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My workout program. need opinions

Discussion in 'Strength & Conditioning' started by notoriouskeef, Jan 26, 2006.

  1. notoriouskeef

    notoriouskeef Keef

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    Well i've made a few posts here and started working out. I can't really go "balls to the wall" until I get my tonsils out, feb 15th. B/c for example, the workout i'm about to post, if I do, I get sick about two weeks later for like a month and always have ever since high school. So I finally got approval to get my tonsils out, i'm so pumped. anyway, here is the program I just kinda put together from various sources.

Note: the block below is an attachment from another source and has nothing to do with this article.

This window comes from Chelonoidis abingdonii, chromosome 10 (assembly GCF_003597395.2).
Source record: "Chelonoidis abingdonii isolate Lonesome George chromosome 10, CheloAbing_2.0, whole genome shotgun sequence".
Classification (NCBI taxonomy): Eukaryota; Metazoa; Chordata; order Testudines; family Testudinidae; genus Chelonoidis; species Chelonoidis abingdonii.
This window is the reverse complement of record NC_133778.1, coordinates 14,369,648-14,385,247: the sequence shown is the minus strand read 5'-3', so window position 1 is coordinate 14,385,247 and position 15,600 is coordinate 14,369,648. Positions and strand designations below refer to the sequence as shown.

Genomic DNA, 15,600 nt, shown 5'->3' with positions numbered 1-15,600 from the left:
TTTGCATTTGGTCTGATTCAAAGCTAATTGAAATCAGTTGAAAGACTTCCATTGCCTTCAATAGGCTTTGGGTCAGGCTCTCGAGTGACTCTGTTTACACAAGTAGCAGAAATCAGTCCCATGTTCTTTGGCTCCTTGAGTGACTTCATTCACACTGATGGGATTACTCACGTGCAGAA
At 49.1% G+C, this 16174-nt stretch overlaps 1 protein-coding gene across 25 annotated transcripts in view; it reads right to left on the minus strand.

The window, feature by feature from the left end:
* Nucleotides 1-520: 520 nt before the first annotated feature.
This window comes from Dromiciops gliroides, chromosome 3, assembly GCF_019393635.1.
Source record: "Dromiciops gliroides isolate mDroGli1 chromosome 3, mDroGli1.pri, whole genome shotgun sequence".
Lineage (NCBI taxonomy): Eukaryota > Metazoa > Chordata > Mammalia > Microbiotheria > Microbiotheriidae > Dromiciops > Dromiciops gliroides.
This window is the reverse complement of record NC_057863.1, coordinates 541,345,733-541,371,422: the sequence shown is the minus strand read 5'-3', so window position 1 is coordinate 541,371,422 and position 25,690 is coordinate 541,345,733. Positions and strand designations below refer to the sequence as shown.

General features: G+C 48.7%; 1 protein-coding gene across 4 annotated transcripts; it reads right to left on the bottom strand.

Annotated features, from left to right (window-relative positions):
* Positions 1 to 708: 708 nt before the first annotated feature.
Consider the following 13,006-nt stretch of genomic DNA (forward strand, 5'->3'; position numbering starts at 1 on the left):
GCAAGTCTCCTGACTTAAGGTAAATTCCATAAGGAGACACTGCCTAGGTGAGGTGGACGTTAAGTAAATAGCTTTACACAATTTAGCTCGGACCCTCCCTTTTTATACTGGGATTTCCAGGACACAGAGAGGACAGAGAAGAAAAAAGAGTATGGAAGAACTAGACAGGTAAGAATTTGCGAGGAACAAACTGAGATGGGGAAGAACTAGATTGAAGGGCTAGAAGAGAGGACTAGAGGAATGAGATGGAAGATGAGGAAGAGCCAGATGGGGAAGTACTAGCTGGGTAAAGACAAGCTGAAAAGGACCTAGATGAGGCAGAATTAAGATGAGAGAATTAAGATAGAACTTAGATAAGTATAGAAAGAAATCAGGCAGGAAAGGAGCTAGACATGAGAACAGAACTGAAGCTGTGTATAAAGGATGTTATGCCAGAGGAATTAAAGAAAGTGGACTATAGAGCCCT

I have a bowflex at home so this is setup for a bowflex. The cardio will consist of brisk walking adding incline every couple mins to get the heart rate up and then down to 70% of max heart rate again. Will include jogging with the occasional sprint to get heart rate up and then back again. I would like to add swimming too but will have to monitor my heart rate somehow.

    Abs consist of. 10 different ab exercises 20 times for a total of 200 "crunches" it's a killer ab workout.

    [​IMG]

    I work 12 hour shifts on shift work so i'm constanly changing my sleep schedule. So the workout will be different almost every 3 days lol. Eating is the hardest for me. I know nothing about supplements, protein, when to take what etc... I will be looking into that and build a chart for myself for that as well. Tell me what you all think and anything I should add or take away.

    Thanks,
    Matt
     
  2. jlpayne86

    jlpayne86

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    Matt,